When attention deficit pays: Bumble bee foraging breadth expands to compensate for declining flower resources under climate change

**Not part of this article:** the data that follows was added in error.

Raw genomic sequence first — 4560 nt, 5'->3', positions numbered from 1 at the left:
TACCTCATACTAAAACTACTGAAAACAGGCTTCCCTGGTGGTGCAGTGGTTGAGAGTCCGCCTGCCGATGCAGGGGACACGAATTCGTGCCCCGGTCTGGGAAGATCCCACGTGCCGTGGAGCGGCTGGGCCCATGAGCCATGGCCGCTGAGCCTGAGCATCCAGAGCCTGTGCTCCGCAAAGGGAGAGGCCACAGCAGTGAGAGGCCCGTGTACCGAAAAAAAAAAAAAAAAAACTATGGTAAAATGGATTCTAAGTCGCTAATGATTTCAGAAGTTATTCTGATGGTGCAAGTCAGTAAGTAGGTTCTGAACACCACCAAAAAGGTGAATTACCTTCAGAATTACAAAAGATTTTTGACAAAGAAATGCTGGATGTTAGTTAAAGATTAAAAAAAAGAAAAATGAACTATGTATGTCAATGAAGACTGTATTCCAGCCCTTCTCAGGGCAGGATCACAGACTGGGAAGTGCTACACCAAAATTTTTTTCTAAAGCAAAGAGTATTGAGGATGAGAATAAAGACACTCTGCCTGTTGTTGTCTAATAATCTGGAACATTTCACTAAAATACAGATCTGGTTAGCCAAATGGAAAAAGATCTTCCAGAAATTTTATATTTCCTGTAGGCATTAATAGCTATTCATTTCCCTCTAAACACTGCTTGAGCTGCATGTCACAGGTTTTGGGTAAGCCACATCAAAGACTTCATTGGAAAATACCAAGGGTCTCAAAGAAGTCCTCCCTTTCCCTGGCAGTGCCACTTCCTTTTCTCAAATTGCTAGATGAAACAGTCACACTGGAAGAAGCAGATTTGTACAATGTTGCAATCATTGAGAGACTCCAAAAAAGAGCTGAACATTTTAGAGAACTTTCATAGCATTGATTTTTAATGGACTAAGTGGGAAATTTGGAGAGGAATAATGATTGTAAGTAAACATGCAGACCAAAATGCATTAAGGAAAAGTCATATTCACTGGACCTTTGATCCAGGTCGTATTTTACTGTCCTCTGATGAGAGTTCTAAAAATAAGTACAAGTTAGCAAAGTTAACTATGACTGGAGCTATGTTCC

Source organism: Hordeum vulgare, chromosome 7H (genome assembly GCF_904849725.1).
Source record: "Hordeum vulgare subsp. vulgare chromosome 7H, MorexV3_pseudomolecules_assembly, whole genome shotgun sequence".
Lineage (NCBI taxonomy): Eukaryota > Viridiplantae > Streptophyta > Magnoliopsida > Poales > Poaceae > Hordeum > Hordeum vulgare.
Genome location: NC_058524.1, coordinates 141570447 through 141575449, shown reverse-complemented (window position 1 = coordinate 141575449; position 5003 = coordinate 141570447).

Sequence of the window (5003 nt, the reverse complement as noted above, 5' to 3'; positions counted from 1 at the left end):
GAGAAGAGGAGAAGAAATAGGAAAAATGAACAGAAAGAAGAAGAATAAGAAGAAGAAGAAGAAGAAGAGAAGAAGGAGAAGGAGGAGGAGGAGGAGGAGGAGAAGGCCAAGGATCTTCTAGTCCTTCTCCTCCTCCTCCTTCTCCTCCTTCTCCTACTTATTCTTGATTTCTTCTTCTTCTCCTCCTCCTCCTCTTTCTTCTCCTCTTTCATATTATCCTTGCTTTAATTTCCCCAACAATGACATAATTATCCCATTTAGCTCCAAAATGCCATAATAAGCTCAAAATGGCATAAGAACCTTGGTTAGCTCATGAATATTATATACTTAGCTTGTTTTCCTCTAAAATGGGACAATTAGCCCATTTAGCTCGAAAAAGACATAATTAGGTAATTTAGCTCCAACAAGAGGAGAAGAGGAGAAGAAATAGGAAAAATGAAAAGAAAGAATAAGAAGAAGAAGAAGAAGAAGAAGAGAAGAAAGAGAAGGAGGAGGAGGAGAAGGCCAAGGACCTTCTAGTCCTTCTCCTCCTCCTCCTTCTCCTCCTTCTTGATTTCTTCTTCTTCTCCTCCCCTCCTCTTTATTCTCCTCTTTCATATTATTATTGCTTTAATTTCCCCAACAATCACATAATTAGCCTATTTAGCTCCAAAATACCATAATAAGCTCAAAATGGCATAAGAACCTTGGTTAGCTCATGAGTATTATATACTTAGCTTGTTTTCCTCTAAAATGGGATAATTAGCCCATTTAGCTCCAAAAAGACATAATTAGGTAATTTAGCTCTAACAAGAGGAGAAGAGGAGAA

Results/Conclusions: In response to a 2°C increase in mean minimum summer temperature, flower densities of historically preferred bumble bee host plants have declined by 22% over 35 years in the alpine meadows of Pennsylvania Mountain, CO (USA). In congruence with OFT, bumble bees (Bombus balteatus) foraging freely on Pennsylvania Mountain are more likely to switch to less-preferred, shallow flowers when flower densities are low. Additionally, alpine bumble bee foragers at Niwot Ridge Long Term Ecological Research station and Mount Evans Wilderness Area have become more generalized over 40 years, foraging from a greater diversity of plant species with shorter, more variable flower tube depths. Results from a foraging model that describes the energetic tradeoffs between specialist and generalist strategies suggest that these patterns may not be unique to alpine bumble bees. As resources decline and search times increase, the advantage of being a generalist forager increases. For example, the decline in flower densities on Pennsylvania Mountain has decreased the advantage of specializing by up to 14% in lower alpine zones. Both theoretical and empirical data indicate that pollinators will expand their foraging niches when resource density declines in response to climate change generating functional mismatches and reducing pollination quality for host plants.